Mom and dad once traveled around from church to church, holding revivals and singing. It was just the two of them, and occasionally her brother would join them. It was this threesome, The Powell Trio, that cut a record in the mid 1950s. They were good. In fact, they caught the eye of the manager of The Florida Boys whom at the time were very popular in Southern gospel music. He offered them a contract, and for a moment they seriously considered accepting. It would have been a huge break, and they possibly could have made hundreds of thousands of dollars with him leading the way (instead of the $3 or $4 offerings they usually received, barely enough at that time to pay for a hamburger and gas).
But with the contract came some stipulations. "You must dress this way, and act this way when playing at these denominations. You need to liven it up for the Pentecostal churches and tone it down for the Baptists and tone it down even further for the Presbyterians. And you need to dress in matching outfits, with a little glitter thrown in. And you need to sing these songs for this church, but not sing these - they don't agree with the organization's doctrine. Oh, and tell a joke now and then." My parents balked at this. They sought to be led by the Holy Spirit alone, no matter what church they were at. So they turned down the big money and refused to sign a contract. From then on, they suffered from what dad jokingly called sinus trouble: i.e., "nobody will sign us." But ministry was always at the heart of their music, not fame and entertainment. And it showed.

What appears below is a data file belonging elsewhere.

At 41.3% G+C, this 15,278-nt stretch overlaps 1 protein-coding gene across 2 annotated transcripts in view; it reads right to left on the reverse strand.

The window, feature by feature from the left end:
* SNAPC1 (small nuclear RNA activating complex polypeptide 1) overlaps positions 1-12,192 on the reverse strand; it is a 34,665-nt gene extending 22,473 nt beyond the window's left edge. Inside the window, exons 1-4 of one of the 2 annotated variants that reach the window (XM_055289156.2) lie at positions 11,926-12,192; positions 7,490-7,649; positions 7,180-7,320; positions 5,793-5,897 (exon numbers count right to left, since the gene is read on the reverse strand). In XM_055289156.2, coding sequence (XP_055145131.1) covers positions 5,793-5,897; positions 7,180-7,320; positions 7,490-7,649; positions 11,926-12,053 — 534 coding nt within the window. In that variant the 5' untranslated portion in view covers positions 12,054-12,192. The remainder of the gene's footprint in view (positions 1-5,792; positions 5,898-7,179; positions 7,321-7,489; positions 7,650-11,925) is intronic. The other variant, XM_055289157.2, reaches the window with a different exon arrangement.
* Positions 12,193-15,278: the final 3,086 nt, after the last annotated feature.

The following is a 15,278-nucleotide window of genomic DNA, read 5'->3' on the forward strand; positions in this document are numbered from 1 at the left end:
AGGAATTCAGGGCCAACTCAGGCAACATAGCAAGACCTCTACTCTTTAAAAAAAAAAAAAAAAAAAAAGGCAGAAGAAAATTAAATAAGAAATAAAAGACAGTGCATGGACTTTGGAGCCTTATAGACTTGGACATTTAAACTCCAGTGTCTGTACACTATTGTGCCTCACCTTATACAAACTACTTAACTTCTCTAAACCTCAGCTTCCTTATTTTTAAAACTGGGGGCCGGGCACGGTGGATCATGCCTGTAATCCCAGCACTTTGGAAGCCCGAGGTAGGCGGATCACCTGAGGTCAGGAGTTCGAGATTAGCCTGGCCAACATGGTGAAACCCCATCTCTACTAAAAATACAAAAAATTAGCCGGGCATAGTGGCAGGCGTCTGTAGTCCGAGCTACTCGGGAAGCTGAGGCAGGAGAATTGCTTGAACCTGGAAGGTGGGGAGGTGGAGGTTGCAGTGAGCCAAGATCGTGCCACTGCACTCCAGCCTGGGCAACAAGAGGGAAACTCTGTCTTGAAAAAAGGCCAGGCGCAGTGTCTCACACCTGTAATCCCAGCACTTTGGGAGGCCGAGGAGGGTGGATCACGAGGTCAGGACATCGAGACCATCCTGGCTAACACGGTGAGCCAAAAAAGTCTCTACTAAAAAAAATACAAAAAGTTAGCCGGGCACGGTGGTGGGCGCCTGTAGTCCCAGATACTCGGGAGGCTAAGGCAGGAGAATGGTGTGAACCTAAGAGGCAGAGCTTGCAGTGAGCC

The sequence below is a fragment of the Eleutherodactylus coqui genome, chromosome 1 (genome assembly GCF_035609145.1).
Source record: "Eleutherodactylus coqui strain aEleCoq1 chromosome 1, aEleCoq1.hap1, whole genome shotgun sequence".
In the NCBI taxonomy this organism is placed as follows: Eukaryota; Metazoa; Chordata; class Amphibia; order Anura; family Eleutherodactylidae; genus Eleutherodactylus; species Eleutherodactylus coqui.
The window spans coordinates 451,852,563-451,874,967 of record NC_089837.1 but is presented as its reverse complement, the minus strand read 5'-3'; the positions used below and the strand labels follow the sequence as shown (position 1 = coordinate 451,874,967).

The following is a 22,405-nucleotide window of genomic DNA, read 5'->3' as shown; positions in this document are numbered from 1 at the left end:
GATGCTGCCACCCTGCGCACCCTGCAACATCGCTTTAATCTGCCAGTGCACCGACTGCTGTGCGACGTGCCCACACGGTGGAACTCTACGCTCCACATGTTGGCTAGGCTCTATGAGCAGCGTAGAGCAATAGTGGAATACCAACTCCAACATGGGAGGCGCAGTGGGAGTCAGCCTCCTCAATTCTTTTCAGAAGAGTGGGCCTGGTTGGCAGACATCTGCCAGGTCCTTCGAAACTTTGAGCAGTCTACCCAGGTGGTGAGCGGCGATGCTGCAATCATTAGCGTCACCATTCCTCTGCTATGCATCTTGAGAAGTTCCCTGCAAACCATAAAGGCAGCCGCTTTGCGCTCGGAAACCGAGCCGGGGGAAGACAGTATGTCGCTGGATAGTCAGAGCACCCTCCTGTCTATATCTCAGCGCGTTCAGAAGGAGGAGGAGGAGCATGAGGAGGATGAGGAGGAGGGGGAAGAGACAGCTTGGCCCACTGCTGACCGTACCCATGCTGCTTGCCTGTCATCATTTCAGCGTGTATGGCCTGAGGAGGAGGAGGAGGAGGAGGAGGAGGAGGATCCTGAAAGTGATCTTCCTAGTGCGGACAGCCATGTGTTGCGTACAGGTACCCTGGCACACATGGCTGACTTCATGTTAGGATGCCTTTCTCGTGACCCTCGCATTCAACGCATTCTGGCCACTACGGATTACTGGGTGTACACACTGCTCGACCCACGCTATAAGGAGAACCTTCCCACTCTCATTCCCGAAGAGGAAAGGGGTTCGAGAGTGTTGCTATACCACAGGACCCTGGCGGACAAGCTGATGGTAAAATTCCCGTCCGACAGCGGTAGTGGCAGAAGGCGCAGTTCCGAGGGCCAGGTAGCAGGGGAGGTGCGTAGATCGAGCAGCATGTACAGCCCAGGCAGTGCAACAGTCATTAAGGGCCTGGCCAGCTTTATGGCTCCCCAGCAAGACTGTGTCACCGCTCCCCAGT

Not long after I was born, they cut back on their travels and eventually stopped altogether, only singing at the little Church of God we attended. In the 70s during my teen years, I picked up the bass guitar and fell in love with it. Dad got me started, but the Holy Spirit taught me how to play. I would later join my mom and dad when they sang, and also played in several worship bands in various churches. But over the years, their example stuck with me, and with all my heart I believe Christian music is about ministry and worship, and not about entertainment, business, and putting on a big show. And that's what I believe is the gross error at the heart of the Christian music industry today.